How to Handle Allegations of Child Sex Abuse

By Paule, Camazine & Blumenthal, P.C. of Paule, Camazine & Blumenthal, P.C. posted in Abuse on Tuesday, July 24, 2012.

By Susan E. Block

Child sex abuse is in the headlines: college football coaches, priests, step-parents and siblings. It is everywhere. Perhaps this abuse has increased, more likely it is just reported more.

What should you do when child sex abuse becomes an issue for you? When the Children’s Division comes calling or when the police show up at your door? When you and/or your spouse or significant other is the focus of an investigation?

You need the advice of an experienced lawyer to decide when and if you should give a statement to the authorities, whether or not you should permit them to interview your child, other family members and whether or not it would be important to have a lawyer present to represent you.

Sometimes the involvement of a criminal defense lawyer will be necessary; other times a family law lawyer with expertise in the area of juvenile and abuse law will suffice and present more of a measured approach. At some point you may need both.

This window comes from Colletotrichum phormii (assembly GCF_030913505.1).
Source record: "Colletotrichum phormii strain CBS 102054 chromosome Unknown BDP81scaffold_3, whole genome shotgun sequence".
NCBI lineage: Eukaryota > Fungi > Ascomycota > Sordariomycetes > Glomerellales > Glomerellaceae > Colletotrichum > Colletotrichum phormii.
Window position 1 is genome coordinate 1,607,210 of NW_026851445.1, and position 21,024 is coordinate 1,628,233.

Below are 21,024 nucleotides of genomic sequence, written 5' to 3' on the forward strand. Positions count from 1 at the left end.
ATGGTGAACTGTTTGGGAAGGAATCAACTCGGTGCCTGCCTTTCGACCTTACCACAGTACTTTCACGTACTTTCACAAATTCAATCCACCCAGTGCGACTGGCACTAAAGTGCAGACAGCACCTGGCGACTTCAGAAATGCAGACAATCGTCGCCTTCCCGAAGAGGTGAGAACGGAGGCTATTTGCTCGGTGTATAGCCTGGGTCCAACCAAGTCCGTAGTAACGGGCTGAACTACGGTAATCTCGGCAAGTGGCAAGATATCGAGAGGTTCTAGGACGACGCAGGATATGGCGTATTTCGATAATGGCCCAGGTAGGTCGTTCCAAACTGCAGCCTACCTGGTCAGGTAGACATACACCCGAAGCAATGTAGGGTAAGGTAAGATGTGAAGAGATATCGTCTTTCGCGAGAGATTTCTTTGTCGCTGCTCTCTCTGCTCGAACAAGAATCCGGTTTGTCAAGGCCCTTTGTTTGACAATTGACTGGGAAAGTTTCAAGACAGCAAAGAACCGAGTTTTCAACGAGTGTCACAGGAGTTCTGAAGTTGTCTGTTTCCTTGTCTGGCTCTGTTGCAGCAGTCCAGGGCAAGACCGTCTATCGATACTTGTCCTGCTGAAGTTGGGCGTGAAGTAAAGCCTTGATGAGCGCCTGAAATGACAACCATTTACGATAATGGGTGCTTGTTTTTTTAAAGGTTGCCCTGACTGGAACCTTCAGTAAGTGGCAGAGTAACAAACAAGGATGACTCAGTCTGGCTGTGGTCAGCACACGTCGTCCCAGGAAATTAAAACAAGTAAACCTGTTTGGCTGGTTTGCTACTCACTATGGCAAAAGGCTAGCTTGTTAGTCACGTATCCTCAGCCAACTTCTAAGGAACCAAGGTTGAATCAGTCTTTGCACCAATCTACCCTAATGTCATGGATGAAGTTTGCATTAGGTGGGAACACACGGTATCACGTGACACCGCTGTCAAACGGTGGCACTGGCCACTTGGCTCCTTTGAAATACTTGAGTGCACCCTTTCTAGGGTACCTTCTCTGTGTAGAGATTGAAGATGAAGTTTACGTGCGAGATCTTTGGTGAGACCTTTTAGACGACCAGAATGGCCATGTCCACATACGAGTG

This is not a time to go it alone. Whatever actions you take or statements you make at the initial part of the investigation will affect how the matter gets resolved. Be sure you are well represented.

Disclaimer

Susan E. Block

Susan E. Block

Susan Block returned to the practice of law after retiring as a Circuit Judge in 2004, with 25 years of judicial service. In her last judicial assignment she was appointed to serve as the Administrative Judge of the Family Court with the authority to manage the policies and practices of this division, while maintaining a full caseload of abuse, neglect, delinquency and adoption matters.

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